We are at a place where these observations could begin scattering like droplets of mercury. Allow me to return to K.A. Hartmann. I say toe-MAY-toe, you say toe-MAH-toe . I get something from Hartmann you get from whomever. (One ground rule only: as an exercise of high-minded perversity, the discussion centers on unsung music.) The point is, we listen to music, tons of the stuff, most of the time involuntarily or indifferently, yet, unless we’re John Cage, we do not listen to traffic or the clothes dryer in quite the same way. A dear friend sent me these words of William Cobbett (1763-1835) I keep at my desk: “A great fondness for music is a mark of great weakness, great vacuity of mind a want of capacity, or inclination, for sober thought.” Guilty as charged. ’Twas I with the smoking eardrums, milord, and space-to-let sign behind my eyes.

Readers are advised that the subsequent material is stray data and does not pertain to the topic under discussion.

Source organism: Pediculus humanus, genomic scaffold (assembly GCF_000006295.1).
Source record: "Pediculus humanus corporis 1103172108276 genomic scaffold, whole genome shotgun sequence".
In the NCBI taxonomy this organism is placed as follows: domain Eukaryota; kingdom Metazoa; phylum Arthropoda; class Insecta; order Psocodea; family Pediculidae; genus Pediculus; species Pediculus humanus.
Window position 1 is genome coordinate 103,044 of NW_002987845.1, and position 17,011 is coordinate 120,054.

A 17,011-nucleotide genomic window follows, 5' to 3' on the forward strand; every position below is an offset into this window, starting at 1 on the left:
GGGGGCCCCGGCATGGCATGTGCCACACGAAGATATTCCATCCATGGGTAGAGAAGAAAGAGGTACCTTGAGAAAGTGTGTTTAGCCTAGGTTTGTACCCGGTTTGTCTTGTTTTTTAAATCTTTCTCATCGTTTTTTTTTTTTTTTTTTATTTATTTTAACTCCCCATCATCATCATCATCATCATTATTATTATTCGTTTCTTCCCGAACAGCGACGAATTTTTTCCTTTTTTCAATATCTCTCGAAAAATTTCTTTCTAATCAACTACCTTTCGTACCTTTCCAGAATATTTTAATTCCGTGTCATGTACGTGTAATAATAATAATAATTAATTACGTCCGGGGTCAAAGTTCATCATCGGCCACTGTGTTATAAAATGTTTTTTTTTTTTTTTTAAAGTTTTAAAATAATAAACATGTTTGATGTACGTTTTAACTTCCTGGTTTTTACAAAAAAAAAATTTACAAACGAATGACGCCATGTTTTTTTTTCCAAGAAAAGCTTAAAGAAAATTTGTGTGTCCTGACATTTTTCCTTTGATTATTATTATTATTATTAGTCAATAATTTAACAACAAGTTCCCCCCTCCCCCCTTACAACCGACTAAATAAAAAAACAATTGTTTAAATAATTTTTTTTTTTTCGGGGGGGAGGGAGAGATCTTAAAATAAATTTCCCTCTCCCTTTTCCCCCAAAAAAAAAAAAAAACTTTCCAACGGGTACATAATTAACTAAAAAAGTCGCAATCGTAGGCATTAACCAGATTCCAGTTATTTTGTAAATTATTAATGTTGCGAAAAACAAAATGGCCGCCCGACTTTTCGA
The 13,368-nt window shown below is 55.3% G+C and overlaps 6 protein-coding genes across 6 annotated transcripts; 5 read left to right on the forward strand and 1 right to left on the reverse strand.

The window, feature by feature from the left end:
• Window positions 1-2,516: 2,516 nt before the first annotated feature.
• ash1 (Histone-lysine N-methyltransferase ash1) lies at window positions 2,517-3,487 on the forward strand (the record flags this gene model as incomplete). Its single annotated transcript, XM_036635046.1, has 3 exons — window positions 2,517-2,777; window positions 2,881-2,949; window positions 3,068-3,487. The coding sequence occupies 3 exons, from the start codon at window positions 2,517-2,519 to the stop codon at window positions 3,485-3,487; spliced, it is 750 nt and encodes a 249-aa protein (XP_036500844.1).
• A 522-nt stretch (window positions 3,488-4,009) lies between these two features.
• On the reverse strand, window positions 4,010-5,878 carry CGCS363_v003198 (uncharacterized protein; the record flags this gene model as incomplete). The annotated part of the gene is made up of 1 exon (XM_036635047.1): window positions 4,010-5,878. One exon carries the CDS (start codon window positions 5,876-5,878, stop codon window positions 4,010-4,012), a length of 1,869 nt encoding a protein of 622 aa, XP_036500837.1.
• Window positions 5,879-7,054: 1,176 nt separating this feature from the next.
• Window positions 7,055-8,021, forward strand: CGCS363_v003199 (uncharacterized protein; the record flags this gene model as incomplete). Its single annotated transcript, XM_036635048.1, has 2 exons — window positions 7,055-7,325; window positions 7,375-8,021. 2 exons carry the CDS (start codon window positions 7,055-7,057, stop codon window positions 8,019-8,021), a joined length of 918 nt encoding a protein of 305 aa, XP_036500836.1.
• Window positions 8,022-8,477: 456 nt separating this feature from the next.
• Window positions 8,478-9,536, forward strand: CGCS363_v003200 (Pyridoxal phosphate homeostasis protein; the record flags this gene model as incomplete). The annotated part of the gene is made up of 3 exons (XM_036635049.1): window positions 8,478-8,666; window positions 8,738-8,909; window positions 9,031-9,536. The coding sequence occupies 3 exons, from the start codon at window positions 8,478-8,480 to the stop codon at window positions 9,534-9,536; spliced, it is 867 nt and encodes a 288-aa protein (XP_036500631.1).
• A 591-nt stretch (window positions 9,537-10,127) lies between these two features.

Hartmann, a “good German,” withdrew as a composer when the Nazis came to power. His postwar music (along with the prewar music he revised after 1945) speaks to me, and I do mean speaks. But what does speak mean? To return to our solecism, is all music song? I remember as a ten-year-old seeing the Daily News headline about the Hiroshima bomb. The Cold War began in earnest as I entered my teens. One’s hopes and anxieties took shape, along with one’s perceptions, under threat of Armageddon. I hear Hartmann giving voice to this angst and, yes, exuberance, peculiar in texture and content to its place and time, which was, coincidentally, my time and place. Hartmann and I are soulmates. (He’s dead. I can say what I please.) I recall a wag’s observation: Haydn was born before Original Sin. Nowhere in Haydn does one hear the erotic longing peculiar to Mozart in a good deal of his instrumental writing, a heart-wrenching example, the Andante from the Symphonia Concertante for Violin, Viola and Orchestra, K.364. I’m carrying on about what I hear Hartmann and Mozart saying, what I hear music meaning. Given our subject’s figurative character, it’s entirely possible to allow a mystery to hang out to dry.